A Guide to Buying Your First Wood Stove
Homestead Improvement — Heating
By Alexis Griffee
Wood stoves are a great addition to any home. A home centered on a wood stove not only offers financial benefits and self-sufficiency, but adds a place for the family to make lasting winter memories.
The first step in determining what wood stove would be best for your situation is to define your plans on what you want from the stove. The main question that should be answered before purchasing a wood stove is, what are your exact heating requirements and goals? One thing that you will need to determine is how much reliance you will be placing on your wood stove. Some people only use their wood stoves occasionally on particularly cold nights. On the other hand, there are some wood stove owners that utilize wood stoves as their only source of heat.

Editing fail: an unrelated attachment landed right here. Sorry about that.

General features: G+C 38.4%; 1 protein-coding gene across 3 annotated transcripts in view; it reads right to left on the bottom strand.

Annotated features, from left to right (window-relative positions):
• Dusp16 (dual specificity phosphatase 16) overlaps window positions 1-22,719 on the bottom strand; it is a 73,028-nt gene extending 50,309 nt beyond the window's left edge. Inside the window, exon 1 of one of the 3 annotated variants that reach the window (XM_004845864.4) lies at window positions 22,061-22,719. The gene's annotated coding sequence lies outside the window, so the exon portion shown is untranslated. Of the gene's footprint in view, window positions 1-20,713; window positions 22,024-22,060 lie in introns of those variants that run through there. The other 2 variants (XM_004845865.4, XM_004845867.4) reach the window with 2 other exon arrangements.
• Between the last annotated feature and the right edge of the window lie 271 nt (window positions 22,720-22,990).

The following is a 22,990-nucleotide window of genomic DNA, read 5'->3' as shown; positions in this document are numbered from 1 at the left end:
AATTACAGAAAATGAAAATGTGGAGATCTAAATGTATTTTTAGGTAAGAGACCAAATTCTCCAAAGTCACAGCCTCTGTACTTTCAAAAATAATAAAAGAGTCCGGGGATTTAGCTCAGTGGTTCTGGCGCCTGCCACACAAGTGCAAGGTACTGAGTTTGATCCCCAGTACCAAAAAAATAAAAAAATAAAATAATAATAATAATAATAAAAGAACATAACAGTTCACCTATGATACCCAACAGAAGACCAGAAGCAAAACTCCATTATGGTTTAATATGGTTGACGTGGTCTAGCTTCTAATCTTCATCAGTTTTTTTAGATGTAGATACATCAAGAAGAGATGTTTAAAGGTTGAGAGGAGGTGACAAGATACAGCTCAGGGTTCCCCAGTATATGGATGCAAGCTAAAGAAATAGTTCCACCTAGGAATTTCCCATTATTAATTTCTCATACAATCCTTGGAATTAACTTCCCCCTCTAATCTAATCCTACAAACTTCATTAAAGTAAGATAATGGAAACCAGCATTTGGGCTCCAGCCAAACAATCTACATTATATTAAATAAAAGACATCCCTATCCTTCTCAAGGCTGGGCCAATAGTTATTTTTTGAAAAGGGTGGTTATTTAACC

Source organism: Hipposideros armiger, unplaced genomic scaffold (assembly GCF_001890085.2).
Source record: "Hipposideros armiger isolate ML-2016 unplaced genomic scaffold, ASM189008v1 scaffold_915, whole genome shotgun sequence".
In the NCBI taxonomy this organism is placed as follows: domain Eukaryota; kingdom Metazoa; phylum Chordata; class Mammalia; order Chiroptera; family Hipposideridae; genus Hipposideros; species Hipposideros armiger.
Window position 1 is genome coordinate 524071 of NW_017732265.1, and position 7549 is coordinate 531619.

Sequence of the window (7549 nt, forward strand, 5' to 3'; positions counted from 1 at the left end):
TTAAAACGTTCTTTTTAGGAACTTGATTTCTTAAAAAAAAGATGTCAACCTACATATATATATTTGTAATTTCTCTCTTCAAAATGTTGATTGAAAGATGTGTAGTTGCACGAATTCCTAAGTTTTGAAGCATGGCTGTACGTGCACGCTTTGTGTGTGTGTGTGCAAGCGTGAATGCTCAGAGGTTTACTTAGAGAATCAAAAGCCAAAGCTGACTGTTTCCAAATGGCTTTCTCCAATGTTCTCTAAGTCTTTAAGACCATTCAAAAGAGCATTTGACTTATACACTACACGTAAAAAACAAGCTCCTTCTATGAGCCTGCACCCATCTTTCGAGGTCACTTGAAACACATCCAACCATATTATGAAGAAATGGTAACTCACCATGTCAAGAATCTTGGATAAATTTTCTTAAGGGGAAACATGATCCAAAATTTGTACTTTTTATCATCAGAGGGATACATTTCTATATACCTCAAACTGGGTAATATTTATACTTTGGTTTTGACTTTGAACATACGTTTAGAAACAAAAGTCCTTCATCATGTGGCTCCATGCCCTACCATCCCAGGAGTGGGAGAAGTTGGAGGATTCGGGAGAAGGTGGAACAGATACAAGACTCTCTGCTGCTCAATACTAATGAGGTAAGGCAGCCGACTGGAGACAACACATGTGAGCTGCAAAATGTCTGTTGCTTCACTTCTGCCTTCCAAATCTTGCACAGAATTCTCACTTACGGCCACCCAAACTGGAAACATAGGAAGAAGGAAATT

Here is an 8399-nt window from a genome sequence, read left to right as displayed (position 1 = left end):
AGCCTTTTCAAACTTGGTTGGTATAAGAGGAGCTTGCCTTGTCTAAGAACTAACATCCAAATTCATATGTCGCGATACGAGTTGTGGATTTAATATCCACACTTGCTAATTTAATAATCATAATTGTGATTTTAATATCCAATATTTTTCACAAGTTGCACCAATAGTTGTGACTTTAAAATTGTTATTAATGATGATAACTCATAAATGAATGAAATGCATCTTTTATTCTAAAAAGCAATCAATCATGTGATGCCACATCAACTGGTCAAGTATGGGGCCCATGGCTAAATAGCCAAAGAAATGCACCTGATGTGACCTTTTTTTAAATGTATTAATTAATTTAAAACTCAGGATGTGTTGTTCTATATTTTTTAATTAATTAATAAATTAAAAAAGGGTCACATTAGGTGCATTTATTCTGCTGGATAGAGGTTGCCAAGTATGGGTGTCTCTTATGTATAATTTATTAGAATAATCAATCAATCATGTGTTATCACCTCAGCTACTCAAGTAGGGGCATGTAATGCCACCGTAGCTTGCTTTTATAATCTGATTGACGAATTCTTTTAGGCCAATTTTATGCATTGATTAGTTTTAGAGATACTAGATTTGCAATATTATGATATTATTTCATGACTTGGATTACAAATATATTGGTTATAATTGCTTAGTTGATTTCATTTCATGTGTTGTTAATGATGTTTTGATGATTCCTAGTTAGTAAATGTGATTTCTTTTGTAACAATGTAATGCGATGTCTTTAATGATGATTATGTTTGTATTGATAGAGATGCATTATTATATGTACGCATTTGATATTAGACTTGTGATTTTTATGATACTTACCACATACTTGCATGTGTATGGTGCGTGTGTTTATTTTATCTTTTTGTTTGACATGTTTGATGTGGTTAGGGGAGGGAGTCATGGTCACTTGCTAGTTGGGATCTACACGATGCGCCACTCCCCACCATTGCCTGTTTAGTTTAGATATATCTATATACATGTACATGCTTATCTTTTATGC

Now that the main need of your wood stove has been determined, there are still other aspects of functionality that need to be explored. While heating is generally the primary intent of a wood stove, they are useful for other functions like cooking, especially in emergency situations. If cooking is an important aspect of your decision, there are also various products that you can add on that will make your stove even more versatile. Even if you do not want a full cook stove, you can still have the ability to cook, heat water, or even bake bread with some standard wood stoves. Aside from a full cook stove, some wood stoves are made with hot plates on top. These can be helpful for making small meals, or even just heating water. To take functionality a step further, several aftermarket products are available that provide you with even more cooking options. Some companies make baking boxes that can be added in a run of stove pipe. These boxes can be used to bake breads or other food.